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Australia's mandatory retirement saving policy : a view from the new millennium

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Author Info

  • Bateman, Hazel
  • Piggott, John

Abstract

Formal retirement income provision in Australia, can be traced back to occupational schemes first offered by banks, and state governments in the nineteenth century. However, the year 1909 marks the beginning of a national retirement income policy, with the introduction of means-tested age pension. Since then, retirement income provision has evolved into a multi-pillar arrangement comprising the Age Pension, occupational annuity, and other long term saving through property, shares, and managed funds. The 1990s saw the introduction of private mandatory retirement saving in the form of the"Superannuation Guarantee". With this introduction, Australia joined a growing group of countries which center their retirement income policy, on private mandatory retirement saving. This paper provides a succinct description of the current system along with an analysis of its strengths, and areas where improvement is still needed.

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Bibliographic Info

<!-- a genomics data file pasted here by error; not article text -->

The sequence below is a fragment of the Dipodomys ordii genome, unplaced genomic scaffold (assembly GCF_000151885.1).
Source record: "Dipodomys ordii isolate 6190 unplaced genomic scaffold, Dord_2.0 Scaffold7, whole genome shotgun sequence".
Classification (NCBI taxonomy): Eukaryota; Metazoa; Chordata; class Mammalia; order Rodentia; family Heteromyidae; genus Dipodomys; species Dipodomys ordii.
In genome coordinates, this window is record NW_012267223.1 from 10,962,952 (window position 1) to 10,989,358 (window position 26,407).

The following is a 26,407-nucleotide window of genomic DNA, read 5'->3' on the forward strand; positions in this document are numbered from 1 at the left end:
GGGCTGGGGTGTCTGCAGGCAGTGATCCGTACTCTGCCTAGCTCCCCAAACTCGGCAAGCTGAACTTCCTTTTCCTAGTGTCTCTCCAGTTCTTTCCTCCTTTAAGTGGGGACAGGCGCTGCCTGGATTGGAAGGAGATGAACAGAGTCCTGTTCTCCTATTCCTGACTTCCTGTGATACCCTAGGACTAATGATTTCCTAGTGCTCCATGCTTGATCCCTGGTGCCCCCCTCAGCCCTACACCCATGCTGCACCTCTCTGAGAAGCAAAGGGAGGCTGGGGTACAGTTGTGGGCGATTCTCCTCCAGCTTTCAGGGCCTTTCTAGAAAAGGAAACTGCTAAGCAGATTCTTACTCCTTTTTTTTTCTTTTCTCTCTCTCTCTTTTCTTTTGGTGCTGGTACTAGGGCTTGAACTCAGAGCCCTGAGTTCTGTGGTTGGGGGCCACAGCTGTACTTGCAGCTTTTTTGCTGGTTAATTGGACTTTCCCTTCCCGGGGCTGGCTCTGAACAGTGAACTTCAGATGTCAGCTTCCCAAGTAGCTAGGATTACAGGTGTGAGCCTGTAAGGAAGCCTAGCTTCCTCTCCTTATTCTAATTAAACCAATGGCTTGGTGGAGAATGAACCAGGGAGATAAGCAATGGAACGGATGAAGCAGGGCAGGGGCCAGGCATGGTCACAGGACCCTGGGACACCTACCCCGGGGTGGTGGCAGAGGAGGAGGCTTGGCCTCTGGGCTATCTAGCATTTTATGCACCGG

Paper provided by The World Bank in its series Social Protection Discussion Papers with number 23160.

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Date of creation: 31 Mar 2001
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Handle: RePEc:wbk:hdnspu:23160

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Keywords: Economic Theory&Research; Environmental Economics&Policies; Banks&Banking Reform; Business in Development; Business Environment;

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Cited by:
  1. Whitehouse, Edward, 2001. "Pension systems in 15 countries compared: the value of entitlements," MPRA Paper 14751, University Library of Munich, Germany.
  2. Disney, Richard & Whitehouse, Edward, 2001. "Cross-country comparisons of pensioners’ incomes," MPRA Paper 16345, University Library of Munich, Germany.
  3. Garry F. Barrett & Yi-Ping Tseng, 2008. "Retirement Saving in Australia," Canadian Public Policy, University of Toronto Press, vol. 34(s1), pages 177-193, November.

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